Casey-Funded Report Documents the Criminalization of Poverty
In Maryland, state and local policies place financial burdens on those who can least afford it. It’s a system that causes unnecessary arrests, criminal charges and the imprisonment of poor people, according to a new Casey-funded study and report.
“Currently in Maryland, justice is only served to those who can pay for it,” according to The Criminalization of Poverty. Authored by the Baltimore-based nonprofit, Job Opportunities Task Force, the report calls for replacing “existing policies and practices that disproportionately criminalize the poor, especially people of color, with those that ensure equity, fairness and justice for all.”
The Criminalization of Poverty arrives three years after the uprising that grew from Freddie Gray’s death. In addition to documenting how residents in low-income communities are criminalized, the report also outlines the far-reaching consequences of having a criminal record and identifies four ways that low-income individuals —particularly people of color — run a greater risk of entering the criminal justice system.
These pathways are:
- Racial profiling: the practice of targeting people for suspicion of crime based on their race, ethnicity, religion or national origin.
- Civil asset forfeiture: actions where police seize assets and property if they suspect it has been involved in criminal activity — even if the owner is innocent.
- Motor vehicle laws: policies that make the cost of owning and maintaining a car — as well as penalties for noncompliance — disproportionately high for low-income individuals.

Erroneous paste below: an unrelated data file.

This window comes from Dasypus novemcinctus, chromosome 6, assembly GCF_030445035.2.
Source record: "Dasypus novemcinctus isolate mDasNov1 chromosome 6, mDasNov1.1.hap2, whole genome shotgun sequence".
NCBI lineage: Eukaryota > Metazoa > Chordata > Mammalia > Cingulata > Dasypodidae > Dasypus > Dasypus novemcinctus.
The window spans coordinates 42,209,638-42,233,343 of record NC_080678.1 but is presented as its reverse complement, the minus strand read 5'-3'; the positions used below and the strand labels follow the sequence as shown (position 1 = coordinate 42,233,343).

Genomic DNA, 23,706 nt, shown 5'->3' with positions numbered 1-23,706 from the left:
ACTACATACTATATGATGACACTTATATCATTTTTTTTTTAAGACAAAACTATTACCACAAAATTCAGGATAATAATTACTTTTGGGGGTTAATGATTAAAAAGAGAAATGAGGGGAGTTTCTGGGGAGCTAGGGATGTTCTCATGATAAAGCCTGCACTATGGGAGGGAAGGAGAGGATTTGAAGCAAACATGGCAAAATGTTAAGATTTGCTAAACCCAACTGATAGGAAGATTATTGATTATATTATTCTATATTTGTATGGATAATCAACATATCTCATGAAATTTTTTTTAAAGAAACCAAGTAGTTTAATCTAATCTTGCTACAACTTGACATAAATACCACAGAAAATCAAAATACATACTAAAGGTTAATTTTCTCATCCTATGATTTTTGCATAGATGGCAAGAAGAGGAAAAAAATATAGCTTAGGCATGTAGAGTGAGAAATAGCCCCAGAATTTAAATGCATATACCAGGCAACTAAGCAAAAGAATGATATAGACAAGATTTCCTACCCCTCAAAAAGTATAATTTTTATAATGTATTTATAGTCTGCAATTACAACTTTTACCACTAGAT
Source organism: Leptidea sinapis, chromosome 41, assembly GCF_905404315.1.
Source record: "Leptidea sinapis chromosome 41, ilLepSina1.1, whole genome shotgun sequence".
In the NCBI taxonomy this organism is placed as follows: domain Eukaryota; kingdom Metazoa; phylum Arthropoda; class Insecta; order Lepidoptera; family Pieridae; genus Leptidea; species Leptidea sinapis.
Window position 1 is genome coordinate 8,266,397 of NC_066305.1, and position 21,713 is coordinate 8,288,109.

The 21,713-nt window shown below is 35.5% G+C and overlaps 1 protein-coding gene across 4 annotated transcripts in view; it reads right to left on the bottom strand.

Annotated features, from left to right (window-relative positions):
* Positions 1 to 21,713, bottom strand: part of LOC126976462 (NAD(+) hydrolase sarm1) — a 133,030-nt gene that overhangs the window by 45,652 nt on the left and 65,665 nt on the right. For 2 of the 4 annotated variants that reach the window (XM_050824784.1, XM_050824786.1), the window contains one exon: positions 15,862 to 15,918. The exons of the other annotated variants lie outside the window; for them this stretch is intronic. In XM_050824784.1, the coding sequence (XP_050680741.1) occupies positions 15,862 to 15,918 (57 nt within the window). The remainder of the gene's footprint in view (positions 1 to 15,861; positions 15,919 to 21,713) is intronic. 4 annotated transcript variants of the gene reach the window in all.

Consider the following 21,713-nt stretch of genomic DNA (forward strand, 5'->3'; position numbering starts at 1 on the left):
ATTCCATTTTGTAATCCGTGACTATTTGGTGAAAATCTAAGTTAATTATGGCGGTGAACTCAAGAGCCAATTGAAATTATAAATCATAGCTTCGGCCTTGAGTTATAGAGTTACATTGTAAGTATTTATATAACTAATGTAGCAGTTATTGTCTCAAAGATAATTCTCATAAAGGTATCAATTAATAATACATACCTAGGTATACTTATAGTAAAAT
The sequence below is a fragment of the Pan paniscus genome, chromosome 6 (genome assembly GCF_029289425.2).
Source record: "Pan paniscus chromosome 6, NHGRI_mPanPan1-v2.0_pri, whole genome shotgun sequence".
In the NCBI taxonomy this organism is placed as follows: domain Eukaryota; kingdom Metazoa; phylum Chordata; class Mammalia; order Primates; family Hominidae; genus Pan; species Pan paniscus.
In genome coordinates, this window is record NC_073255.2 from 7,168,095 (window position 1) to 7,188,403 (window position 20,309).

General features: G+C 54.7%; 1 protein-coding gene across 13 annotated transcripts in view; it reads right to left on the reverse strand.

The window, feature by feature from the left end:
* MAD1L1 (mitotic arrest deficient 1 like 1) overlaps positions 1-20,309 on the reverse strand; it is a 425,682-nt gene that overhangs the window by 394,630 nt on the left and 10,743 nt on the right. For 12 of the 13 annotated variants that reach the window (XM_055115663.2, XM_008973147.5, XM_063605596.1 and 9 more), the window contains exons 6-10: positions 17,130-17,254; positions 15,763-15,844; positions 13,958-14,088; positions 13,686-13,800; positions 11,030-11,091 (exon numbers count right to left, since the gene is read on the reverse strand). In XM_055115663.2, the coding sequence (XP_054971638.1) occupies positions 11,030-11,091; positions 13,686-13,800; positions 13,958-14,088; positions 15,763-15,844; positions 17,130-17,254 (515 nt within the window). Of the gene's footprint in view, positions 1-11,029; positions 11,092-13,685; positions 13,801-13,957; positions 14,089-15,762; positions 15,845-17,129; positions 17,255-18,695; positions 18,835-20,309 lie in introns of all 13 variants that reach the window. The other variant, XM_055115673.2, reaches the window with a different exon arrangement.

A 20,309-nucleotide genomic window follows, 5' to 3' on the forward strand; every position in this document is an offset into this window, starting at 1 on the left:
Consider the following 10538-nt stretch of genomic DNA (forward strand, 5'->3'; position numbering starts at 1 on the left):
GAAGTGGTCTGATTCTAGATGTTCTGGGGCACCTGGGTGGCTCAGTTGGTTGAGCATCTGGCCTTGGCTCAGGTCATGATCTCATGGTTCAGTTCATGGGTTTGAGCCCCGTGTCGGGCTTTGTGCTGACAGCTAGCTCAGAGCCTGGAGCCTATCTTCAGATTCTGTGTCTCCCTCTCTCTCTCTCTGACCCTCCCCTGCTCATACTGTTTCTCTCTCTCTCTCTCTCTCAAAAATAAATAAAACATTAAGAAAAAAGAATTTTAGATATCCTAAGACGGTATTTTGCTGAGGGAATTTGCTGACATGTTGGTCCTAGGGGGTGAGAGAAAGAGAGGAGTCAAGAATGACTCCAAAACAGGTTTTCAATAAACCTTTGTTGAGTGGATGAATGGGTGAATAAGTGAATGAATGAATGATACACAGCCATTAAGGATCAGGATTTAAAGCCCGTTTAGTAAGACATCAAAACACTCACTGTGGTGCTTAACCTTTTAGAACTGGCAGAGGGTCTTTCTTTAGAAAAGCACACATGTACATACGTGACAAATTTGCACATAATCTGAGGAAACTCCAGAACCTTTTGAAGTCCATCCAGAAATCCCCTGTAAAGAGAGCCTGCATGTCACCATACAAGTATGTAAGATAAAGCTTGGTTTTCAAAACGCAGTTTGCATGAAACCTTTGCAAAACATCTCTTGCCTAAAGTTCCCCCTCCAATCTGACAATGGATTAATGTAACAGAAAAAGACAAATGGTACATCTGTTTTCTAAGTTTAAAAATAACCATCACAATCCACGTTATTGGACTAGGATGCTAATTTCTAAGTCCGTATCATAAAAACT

- Collection of child support and civil debts: a process that includes harsh enforcement measures — including incarceration — when noncustodial parents are unable to pay. Such measures can serve as barriers to employment and further the impoverishment and criminalization of poor parents.
How the Criminal Justice System Weighs on the Poor
The Criminalization of Poverty also explores how, post-arrest, certain groups face disparate treatment and outcomes compared to others. Poorer individuals are often unable to post even low bail amounts and are more likely to be impacted by and unable to afford fees and fines, both court-specific and court-related. Such hurdles can set off a chain reaction of challenges, including lost wages, housing instability, job loss, missed child support payments, unpaid bills and worsening physical and mental health.
How Having a Criminal Record Perpetuates Poverty
Another issue covered in the report: the debilitating impact of sanctions and restrictions — both social and legal — that can trail a criminal record. Nearly 1 in 4 people in Maryland — and 1 in 3 Americans nationally — has a criminal record. These individuals reentered society with a range of collateral consequences already working against them. Often prompted by simple questions — such as job applications asking about prior convictions — collateral consequences can quickly slow or stop searches for housing, employment or even public assistance. Not surprisingly, these sanctions and restrictions can mushroom into insurmountable obstacles that can undermine an individual’s best efforts to rebuild their life.
Policy Reforms to Break the Cycle of Criminalizing Poverty
The authors of The Criminalization of Poverty advocate for policy reforms in areas where laws and systems disproportionately impact low-income individuals, especially people of color.
Their recommendations, outlined in the report, include:
- limiting the use of cash bail;
- determining ability to pay before imposing fees;
- abolishing civil asset forfeiture;
- expanding the statewide “Ban the Box” law;
- continuing to expand and simplify expungement; and
- opting out of the felony drug ban on TANF (TCA) and SNAP.
“If we are going to break this cycle,” says Scot Spencer, associate director of advocacy and influence at the Casey Foundation, “we must start by taking a hard look at our policies and practices and strip them of the things that keep people trapped in poverty. Instead of burying folks in debt and stigma, let’s look for ways to provide resources and support to those with criminal records so that they can create a better life for themselves and their families.”